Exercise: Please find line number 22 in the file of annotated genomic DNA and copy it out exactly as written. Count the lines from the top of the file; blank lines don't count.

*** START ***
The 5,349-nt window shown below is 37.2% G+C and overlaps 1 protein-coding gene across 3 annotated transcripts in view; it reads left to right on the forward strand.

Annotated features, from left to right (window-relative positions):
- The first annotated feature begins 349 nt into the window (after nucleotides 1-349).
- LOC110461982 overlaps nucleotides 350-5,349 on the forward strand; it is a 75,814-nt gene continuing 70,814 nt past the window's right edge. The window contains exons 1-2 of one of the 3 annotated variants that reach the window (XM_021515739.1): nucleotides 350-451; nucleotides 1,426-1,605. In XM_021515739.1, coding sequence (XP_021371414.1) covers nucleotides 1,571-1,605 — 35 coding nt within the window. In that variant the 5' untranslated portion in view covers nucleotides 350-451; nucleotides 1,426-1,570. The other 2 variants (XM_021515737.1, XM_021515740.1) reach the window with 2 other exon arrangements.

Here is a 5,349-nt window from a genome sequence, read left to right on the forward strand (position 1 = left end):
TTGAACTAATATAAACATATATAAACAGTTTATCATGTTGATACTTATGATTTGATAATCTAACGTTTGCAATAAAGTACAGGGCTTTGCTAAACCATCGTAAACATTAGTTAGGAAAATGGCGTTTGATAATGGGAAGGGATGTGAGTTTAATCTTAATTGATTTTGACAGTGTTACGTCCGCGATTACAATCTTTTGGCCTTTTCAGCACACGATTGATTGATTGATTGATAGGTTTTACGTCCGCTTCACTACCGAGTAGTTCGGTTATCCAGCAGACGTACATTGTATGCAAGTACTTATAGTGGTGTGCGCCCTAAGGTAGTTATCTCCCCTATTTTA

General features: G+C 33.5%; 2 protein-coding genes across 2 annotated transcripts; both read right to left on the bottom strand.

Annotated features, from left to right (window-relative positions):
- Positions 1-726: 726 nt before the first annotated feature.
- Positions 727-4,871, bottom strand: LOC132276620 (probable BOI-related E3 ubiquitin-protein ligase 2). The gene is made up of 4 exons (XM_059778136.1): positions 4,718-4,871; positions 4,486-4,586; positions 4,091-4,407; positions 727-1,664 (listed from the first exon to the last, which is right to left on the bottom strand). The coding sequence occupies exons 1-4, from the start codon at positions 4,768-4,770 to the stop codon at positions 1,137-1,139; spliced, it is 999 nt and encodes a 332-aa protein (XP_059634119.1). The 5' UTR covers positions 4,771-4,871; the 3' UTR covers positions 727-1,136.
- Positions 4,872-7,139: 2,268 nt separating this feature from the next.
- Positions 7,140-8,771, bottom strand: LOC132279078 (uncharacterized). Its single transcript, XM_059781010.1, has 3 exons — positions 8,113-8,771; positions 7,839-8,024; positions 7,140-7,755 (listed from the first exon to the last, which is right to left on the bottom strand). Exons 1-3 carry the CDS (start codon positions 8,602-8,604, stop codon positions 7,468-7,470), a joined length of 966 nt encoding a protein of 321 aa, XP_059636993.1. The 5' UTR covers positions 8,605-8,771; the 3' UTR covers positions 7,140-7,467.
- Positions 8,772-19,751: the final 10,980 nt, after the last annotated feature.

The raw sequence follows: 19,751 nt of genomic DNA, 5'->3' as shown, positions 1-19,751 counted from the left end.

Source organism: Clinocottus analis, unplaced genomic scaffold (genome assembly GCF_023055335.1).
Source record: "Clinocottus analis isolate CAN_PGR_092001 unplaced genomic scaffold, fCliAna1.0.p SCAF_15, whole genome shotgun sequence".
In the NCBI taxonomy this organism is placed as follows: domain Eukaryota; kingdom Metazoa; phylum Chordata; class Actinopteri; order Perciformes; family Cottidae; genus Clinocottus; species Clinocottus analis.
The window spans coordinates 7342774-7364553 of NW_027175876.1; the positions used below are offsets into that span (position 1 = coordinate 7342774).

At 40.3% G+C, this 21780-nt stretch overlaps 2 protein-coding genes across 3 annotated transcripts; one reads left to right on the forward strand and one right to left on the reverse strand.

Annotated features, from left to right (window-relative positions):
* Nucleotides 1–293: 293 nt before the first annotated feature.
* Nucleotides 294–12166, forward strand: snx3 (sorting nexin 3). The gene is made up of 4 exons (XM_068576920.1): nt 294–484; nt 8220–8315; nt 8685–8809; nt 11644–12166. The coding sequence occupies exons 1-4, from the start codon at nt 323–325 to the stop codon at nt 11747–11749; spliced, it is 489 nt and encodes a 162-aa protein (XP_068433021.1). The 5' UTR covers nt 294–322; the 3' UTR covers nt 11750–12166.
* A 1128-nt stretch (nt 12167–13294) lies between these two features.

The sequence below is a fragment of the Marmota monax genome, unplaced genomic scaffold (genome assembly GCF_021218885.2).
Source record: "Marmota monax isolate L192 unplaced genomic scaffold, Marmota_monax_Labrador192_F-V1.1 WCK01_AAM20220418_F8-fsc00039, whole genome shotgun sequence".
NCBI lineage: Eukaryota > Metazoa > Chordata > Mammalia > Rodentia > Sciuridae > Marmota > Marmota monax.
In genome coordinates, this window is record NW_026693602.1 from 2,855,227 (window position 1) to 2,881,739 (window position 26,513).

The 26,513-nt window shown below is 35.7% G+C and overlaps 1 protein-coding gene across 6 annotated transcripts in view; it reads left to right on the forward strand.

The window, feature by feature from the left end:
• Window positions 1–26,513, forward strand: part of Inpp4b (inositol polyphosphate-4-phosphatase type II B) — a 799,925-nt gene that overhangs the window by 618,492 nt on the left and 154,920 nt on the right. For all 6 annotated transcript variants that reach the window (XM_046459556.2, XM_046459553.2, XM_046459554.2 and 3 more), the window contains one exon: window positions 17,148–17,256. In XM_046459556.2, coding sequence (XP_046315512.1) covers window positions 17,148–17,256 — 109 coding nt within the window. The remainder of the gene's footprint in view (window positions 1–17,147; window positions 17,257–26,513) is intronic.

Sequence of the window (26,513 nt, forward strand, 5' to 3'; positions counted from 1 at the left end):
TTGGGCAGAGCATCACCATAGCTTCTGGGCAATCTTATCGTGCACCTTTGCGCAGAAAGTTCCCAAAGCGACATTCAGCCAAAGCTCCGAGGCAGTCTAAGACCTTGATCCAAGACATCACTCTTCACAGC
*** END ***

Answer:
* Nucleotides 294–12166, forward strand: snx3 (sorting nexin 3). The gene is made up of 4 exons (XM_068576920.1): nt 294–484; nt 8220–8315; nt 8685–8809; nt 11644–12166. The coding sequence occupies exons 1-4, from the start codon at nt 323–325 to the stop codon at nt 11747–11749; spliced, it is 489 nt and encodes a 162-aa protein (XP_068433021.1). The 5' UTR covers nt 294–322; the 3' UTR covers nt 11750–12166.